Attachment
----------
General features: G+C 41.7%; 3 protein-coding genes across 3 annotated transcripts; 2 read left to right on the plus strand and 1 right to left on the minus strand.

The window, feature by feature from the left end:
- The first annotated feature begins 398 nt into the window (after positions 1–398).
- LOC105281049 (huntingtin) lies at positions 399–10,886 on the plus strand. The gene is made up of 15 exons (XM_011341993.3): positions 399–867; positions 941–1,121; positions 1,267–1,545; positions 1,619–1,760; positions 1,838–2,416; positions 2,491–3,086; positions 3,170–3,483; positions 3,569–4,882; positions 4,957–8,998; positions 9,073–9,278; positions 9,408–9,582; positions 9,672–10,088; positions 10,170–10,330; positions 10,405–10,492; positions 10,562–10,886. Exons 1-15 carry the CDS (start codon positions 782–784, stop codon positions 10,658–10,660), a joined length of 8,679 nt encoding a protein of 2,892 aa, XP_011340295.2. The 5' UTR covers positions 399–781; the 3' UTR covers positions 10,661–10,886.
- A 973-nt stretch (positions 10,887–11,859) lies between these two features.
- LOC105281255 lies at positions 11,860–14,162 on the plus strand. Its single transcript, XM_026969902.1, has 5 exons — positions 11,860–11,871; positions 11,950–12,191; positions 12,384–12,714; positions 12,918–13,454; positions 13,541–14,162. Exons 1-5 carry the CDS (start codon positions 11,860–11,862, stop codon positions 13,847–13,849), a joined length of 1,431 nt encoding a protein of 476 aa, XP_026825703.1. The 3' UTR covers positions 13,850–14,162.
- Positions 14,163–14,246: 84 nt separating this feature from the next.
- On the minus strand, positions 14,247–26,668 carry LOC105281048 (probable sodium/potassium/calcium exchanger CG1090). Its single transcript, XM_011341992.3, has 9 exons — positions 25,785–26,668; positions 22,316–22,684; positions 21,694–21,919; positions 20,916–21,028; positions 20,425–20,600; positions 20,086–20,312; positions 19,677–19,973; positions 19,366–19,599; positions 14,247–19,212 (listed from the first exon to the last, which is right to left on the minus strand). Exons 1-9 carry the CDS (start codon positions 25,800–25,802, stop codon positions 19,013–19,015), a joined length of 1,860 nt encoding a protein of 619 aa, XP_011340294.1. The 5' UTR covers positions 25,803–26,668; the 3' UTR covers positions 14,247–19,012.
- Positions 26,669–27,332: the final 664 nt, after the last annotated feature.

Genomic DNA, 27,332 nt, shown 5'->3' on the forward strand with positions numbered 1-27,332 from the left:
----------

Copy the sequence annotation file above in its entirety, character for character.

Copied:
General features: G+C 41.7%; 3 protein-coding genes across 3 annotated transcripts; 2 read left to right on the plus strand and 1 right to left on the minus strand.

The window, feature by feature from the left end:
- The first annotated feature begins 398 nt into the window (after positions 1–398).
- LOC105281049 (huntingtin) lies at positions 399–10,886 on the plus strand. The gene is made up of 15 exons (XM_011341993.3): positions 399–867; positions 941–1,121; positions 1,267–1,545; positions 1,619–1,760; positions 1,838–2,416; positions 2,491–3,086; positions 3,170–3,483; positions 3,569–4,882; positions 4,957–8,998; positions 9,073–9,278; positions 9,408–9,582; positions 9,672–10,088; positions 10,170–10,330; positions 10,405–10,492; positions 10,562–10,886. Exons 1-15 carry the CDS (start codon positions 782–784, stop codon positions 10,658–10,660), a joined length of 8,679 nt encoding a protein of 2,892 aa, XP_011340295.2. The 5' UTR covers positions 399–781; the 3' UTR covers positions 10,661–10,886.
- A 973-nt stretch (positions 10,887–11,859) lies between these two features.
- LOC105281255 lies at positions 11,860–14,162 on the plus strand. Its single transcript, XM_026969902.1, has 5 exons — positions 11,860–11,871; positions 11,950–12,191; positions 12,384–12,714; positions 12,918–13,454; positions 13,541–14,162. Exons 1-5 carry the CDS (start codon positions 11,860–11,862, stop codon positions 13,847–13,849), a joined length of 1,431 nt encoding a protein of 476 aa, XP_026825703.1. The 3' UTR covers positions 13,850–14,162.
- Positions 14,163–14,246: 84 nt separating this feature from the next.
- On the minus strand, positions 14,247–26,668 carry LOC105281048 (probable sodium/potassium/calcium exchanger CG1090). Its single transcript, XM_011341992.3, has 9 exons — positions 25,785–26,668; positions 22,316–22,684; positions 21,694–21,919; positions 20,916–21,028; positions 20,425–20,600; positions 20,086–20,312; positions 19,677–19,973; positions 19,366–19,599; positions 14,247–19,212 (listed from the first exon to the last, which is right to left on the minus strand). Exons 1-9 carry the CDS (start codon positions 25,800–25,802, stop codon positions 19,013–19,015), a joined length of 1,860 nt encoding a protein of 619 aa, XP_011340294.1. The 5' UTR covers positions 25,803–26,668; the 3' UTR covers positions 14,247–19,012.
- Positions 26,669–27,332: the final 664 nt, after the last annotated feature.

Genomic DNA, 27,332 nt, shown 5'->3' on the forward strand with positions numbered 1-27,332 from the left: